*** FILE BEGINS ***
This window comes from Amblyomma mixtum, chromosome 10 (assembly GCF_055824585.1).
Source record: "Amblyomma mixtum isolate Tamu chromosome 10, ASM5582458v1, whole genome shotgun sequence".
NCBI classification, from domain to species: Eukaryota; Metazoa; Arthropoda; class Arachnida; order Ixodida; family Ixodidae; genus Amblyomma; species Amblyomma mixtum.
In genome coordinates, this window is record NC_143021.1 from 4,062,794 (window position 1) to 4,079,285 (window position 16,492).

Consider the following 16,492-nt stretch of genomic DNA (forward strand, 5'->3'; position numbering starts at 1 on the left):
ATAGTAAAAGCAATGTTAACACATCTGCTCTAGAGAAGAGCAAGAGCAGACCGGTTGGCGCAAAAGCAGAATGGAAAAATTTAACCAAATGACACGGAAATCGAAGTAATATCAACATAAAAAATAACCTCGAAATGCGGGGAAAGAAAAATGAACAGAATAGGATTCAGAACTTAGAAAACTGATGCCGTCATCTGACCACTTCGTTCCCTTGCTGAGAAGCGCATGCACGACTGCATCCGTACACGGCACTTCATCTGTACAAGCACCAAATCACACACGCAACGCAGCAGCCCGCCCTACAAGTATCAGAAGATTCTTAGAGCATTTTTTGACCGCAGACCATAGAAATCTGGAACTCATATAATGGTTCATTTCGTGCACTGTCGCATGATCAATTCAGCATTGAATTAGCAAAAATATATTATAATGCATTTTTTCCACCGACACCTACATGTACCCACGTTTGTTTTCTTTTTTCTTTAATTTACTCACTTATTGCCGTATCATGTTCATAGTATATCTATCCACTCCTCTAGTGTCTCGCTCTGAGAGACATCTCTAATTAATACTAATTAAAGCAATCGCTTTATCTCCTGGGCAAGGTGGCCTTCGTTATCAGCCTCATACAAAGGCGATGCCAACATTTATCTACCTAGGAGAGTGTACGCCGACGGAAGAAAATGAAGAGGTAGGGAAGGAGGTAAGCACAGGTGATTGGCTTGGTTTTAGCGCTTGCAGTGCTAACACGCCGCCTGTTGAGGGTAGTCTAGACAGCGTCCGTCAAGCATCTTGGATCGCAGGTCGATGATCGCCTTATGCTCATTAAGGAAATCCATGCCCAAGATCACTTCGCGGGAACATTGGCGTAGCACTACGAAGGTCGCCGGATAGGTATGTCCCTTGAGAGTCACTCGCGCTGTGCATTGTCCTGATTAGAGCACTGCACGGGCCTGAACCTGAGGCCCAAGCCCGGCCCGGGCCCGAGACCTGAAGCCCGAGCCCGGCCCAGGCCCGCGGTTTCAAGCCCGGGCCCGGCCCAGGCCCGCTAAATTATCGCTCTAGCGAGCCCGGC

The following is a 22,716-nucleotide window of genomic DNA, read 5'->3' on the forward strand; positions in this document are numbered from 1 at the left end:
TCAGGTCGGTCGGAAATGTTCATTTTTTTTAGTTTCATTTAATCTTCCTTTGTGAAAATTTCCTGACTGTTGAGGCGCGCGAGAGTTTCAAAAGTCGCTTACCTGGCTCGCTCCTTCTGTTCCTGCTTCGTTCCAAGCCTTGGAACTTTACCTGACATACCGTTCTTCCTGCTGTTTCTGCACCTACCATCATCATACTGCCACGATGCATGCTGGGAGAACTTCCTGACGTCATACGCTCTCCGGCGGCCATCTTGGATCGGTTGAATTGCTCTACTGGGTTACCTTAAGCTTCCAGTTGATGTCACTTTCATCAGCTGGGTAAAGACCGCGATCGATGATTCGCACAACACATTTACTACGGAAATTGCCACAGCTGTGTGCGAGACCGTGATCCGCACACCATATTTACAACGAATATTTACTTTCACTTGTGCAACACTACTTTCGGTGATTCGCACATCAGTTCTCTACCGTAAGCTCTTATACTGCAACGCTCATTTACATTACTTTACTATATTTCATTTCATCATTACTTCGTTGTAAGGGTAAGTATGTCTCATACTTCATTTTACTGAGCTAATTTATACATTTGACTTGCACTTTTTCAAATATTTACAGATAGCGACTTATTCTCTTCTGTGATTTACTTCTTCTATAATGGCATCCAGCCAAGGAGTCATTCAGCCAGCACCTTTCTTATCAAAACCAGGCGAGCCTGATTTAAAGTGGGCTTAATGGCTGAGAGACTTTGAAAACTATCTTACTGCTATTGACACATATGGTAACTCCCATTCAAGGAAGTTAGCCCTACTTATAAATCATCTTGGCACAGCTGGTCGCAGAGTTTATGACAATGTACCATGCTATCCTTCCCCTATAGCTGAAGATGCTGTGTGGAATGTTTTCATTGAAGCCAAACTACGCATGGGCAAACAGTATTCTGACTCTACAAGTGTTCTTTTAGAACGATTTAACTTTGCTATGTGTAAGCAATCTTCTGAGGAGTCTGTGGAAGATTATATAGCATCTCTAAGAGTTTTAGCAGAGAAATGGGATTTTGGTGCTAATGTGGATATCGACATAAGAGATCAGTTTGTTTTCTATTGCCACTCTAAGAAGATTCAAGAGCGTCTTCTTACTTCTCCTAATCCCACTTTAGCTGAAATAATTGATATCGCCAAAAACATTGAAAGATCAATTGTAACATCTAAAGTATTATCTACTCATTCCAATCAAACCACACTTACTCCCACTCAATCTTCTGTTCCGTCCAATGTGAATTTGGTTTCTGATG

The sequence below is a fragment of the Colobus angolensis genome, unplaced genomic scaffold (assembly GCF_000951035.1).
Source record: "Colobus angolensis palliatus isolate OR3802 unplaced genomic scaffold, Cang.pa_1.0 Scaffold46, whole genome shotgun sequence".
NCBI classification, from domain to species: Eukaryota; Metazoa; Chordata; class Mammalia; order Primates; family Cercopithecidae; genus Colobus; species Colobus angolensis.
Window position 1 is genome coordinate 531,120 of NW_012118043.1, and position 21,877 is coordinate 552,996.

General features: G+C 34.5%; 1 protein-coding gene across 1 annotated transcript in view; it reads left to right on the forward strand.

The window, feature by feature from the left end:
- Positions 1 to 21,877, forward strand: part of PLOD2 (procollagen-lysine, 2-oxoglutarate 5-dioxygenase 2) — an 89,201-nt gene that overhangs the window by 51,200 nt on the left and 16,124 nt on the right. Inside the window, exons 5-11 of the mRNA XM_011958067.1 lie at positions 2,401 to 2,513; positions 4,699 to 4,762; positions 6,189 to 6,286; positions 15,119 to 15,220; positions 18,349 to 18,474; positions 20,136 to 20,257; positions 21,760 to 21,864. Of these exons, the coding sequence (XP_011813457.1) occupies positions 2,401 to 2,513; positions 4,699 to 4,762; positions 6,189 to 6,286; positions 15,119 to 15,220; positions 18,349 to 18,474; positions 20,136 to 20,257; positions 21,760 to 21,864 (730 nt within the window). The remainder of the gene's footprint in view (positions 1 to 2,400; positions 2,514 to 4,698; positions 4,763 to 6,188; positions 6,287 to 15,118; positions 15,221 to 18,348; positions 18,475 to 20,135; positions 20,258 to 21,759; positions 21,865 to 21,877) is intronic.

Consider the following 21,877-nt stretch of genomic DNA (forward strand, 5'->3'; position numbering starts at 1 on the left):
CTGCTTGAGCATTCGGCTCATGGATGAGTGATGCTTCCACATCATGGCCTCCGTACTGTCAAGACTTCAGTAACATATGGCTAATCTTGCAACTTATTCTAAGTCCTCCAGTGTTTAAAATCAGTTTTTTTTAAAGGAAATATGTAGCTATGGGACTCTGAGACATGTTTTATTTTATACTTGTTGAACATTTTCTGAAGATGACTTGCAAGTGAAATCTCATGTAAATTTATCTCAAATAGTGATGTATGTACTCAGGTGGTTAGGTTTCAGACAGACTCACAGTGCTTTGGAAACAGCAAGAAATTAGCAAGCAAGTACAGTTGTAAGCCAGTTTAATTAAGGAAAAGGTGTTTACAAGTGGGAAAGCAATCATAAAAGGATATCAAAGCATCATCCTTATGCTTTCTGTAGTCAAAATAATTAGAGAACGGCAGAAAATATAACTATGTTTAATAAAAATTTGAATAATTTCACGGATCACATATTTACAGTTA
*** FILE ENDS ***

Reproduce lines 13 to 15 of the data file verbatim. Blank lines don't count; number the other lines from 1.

General features: G+C 34.5%; 1 protein-coding gene across 1 annotated transcript in view; it reads left to right on the forward strand.

The window, feature by feature from the left end:
- Positions 1 to 21,877, forward strand: part of PLOD2 (procollagen-lysine, 2-oxoglutarate 5-dioxygenase 2) — an 89,201-nt gene that overhangs the window by 51,200 nt on the left and 16,124 nt on the right. Inside the window, exons 5-11 of the mRNA XM_011958067.1 lie at positions 2,401 to 2,513; positions 4,699 to 4,762; positions 6,189 to 6,286; positions 15,119 to 15,220; positions 18,349 to 18,474; positions 20,136 to 20,257; positions 21,760 to 21,864. Of these exons, the coding sequence (XP_011813457.1) occupies positions 2,401 to 2,513; positions 4,699 to 4,762; positions 6,189 to 6,286; positions 15,119 to 15,220; positions 18,349 to 18,474; positions 20,136 to 20,257; positions 21,760 to 21,864 (730 nt within the window). The remainder of the gene's footprint in view (positions 1 to 2,400; positions 2,514 to 4,698; positions 4,763 to 6,188; positions 6,287 to 15,118; positions 15,221 to 18,348; positions 18,475 to 20,135; positions 20,258 to 21,759; positions 21,865 to 21,877) is intronic.